The Wahkiakum County Eagle - Established as The Skamokawa Eagle in 1891

Chinook Nation pursues tribal recognition in federal court


January 9, 2020

David Olson

Chinook Tribal members rallied on steps of Washington State History Museum in Tacoma before heading to a federal court hearing Monday on tribal recognition issues.

The Chinook Indian Nation returned to federal court on Monday to carry forward their longstanding fight to re-petition the US government to restore federal recognition.

Arguments by attorneys for the US Department of the Interior and the Chinooks took place before US District Judge Ronald Leighton at the historic Union Station courthouse in Tacoma. The Chinook Indian Nation rallied members and friends before the hearing and packed Judge Leighton's courtroom during two hours of oral argument over cross motions for summary judgment. In attendance were Chinook Tribal members along with members of the Swinomish, Grand Ronde, Duwamish and Lummi tribes.

The Chinook Tribe sought an order invalidating a Bureau of Indian Affairs (BIA) regulation prohibiting the Chinook, as a tribe whose previous recognition was revoked, from re-petitioning for recognition through the BIA. The Chinooks also sought a judgment acknowledging the tribe's right to funds previously appropriated by Congress and awarded by the United States Court of Claims. At the hearing, Judge Leighton described the key issue in Chinook tribal claims as one of "fundamental fairness."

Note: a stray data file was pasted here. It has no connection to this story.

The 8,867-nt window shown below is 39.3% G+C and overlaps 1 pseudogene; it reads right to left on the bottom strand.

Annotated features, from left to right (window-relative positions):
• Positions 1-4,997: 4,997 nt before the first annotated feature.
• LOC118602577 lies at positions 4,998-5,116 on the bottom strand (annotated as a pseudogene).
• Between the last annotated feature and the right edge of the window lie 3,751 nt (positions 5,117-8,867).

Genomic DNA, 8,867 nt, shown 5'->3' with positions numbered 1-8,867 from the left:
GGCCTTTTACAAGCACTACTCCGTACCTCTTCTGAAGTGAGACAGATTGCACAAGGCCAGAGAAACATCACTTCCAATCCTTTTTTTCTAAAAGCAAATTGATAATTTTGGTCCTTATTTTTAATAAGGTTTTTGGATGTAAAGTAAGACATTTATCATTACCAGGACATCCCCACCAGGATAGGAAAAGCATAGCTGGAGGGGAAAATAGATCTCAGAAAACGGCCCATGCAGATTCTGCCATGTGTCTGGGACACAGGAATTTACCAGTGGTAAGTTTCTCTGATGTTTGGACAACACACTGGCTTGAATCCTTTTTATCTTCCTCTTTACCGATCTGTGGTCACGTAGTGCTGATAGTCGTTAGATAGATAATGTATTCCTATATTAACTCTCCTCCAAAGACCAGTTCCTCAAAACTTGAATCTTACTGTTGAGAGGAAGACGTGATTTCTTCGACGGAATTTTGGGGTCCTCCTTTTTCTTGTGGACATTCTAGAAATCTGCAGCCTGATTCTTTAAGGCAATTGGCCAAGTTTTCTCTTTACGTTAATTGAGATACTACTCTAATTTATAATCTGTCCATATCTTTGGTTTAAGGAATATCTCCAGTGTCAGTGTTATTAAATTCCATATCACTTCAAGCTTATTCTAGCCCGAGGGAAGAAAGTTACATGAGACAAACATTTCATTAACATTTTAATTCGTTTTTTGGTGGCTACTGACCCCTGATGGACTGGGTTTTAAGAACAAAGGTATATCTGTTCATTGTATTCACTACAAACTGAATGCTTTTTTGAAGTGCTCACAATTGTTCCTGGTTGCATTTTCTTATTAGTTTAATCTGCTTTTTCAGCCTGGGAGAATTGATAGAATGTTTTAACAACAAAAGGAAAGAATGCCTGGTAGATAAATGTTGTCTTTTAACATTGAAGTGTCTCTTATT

In 2002, the BIA denied the Chinook's reconsideration petition. The agency has refused to reconsider the denial even after acknowledging that 2015 federal rule changes provided a clearer path to recognition for the Chinook. The BIA's new rules also prohibited tribes who had previously been denied recognition from reapplying, appearing to base this bar primarily on workload impact on the BIA.

David Olson

Chinook Indian Nation Tribal Chairman Tony Johnson and Secretary/Treasurer Rachel Cushman attended the hearing Monday in Tacoma.

The Chinook said that was unfair and unconstitutional. Judge Leighton was sympathetic, describing the case as presenting a "tremendous decision" where legal precedent must be construed "liberally in favor of the (Tribe)." Judge Leighton also observed "there is so much mistreatment of Indians in this country that it compels me to give the benefit of the doubt to the Chinook Indian Nation."

The Chinook Indian Nation is made up of the five western-most Chinookan speaking tribes at the mouth of the Columbia River - the Clatsop and Cathlamet (Kathlamet) of present-day Oregon and the Lower Chinook, Wahkiakum and Willapa of what is now Washington State.

Judge Leighton said he would issue his final decision within two weeks.

Editor's note: Cathlamet resident David Olson is a retired attorney and a member of the Cathlamet Town Council.


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